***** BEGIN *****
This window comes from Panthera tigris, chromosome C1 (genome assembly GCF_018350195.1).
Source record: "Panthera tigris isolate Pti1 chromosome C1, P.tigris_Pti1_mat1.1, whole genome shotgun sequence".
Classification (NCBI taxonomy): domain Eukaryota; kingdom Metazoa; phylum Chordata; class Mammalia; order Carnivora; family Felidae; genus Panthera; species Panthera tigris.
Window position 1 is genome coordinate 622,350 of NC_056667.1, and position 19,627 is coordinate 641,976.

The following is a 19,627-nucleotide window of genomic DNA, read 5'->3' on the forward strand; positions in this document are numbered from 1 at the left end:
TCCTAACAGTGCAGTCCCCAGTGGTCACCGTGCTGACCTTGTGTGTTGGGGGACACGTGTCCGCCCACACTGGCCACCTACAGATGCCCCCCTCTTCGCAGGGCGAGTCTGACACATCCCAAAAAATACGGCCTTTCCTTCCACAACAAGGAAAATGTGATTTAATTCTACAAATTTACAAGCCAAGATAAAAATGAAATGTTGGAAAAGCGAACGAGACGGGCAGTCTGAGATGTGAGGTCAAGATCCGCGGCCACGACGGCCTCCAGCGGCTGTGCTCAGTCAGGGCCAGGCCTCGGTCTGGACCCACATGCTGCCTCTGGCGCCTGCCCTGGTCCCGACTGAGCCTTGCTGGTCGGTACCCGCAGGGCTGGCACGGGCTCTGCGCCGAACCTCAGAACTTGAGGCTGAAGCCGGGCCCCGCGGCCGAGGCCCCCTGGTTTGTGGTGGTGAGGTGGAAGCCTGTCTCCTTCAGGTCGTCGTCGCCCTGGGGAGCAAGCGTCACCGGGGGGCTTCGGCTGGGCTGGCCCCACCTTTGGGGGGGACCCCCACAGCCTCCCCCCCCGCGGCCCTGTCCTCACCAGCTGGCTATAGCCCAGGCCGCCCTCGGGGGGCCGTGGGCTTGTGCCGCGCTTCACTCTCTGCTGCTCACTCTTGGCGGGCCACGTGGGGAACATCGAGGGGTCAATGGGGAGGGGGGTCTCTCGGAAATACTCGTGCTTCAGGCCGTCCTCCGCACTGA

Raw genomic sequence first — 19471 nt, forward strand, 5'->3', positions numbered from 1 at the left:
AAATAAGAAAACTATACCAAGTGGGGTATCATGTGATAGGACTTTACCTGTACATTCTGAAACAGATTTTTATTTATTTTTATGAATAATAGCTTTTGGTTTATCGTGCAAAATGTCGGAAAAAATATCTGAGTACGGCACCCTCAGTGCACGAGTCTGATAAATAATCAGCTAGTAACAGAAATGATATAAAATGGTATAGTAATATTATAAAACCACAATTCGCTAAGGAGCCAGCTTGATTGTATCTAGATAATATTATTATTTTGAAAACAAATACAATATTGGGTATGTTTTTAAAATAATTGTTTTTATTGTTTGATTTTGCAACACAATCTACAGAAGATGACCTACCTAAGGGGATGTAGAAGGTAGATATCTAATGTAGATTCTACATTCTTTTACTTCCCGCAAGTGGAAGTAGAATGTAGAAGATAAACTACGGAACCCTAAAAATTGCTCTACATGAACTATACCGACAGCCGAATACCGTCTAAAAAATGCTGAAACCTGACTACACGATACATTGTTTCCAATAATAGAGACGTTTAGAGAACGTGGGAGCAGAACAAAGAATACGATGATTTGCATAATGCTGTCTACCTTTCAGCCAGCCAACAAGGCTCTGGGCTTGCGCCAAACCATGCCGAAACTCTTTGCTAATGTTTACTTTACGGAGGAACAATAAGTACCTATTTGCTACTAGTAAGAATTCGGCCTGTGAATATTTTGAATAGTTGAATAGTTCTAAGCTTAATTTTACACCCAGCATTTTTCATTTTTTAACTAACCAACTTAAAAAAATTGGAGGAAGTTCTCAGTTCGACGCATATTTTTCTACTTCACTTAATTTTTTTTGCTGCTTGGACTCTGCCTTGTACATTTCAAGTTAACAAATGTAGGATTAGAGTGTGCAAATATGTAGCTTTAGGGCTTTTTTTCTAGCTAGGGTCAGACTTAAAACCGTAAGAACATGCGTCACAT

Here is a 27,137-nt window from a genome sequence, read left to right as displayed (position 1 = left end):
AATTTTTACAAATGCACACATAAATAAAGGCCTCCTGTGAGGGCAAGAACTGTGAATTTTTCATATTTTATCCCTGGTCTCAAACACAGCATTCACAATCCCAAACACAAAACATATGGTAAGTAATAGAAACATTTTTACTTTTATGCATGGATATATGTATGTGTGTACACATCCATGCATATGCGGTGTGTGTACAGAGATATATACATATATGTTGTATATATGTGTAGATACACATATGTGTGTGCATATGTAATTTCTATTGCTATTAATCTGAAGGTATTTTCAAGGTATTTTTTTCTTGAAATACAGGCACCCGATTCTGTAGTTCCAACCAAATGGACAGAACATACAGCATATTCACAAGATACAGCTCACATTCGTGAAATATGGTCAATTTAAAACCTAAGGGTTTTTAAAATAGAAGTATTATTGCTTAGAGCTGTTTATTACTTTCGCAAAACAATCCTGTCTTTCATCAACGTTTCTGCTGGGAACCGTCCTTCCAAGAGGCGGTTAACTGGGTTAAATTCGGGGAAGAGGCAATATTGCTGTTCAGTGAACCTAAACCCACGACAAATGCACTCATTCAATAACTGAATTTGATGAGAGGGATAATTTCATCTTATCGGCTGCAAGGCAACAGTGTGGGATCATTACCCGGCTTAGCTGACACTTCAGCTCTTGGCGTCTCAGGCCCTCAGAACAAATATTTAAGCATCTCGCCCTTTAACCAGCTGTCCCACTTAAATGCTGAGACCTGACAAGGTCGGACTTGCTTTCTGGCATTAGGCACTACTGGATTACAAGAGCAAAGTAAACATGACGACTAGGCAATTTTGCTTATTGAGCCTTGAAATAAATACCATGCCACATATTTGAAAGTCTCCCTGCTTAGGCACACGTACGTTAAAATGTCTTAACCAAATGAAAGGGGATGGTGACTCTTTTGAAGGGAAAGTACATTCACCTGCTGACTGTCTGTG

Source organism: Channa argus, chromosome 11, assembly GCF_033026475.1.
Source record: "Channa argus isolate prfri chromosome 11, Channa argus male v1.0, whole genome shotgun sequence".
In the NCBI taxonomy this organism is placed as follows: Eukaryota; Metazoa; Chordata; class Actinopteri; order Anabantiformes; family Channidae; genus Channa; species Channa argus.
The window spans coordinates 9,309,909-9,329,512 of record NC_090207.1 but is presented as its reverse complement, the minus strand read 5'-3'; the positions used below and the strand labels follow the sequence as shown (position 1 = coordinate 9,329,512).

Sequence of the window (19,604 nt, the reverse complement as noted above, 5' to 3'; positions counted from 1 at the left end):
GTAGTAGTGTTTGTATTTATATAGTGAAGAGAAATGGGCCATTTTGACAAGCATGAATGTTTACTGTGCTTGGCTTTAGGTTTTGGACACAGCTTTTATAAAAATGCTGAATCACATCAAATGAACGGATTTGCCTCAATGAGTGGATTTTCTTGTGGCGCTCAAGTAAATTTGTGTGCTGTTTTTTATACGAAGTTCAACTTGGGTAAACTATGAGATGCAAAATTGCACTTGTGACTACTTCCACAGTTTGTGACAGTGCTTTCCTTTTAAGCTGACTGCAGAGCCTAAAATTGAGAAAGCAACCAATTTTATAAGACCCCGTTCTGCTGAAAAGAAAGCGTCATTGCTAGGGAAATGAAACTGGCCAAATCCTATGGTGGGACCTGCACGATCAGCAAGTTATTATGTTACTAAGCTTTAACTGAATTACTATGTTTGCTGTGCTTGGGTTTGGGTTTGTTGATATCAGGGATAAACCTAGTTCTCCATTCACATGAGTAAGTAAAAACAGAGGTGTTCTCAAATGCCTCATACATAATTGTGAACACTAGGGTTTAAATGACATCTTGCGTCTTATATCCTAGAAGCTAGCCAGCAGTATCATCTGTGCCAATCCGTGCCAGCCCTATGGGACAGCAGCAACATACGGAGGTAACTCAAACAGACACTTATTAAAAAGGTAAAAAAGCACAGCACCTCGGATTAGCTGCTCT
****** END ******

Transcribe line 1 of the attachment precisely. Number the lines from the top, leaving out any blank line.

This window comes from Panthera tigris, chromosome C1 (genome assembly GCF_018350195.1).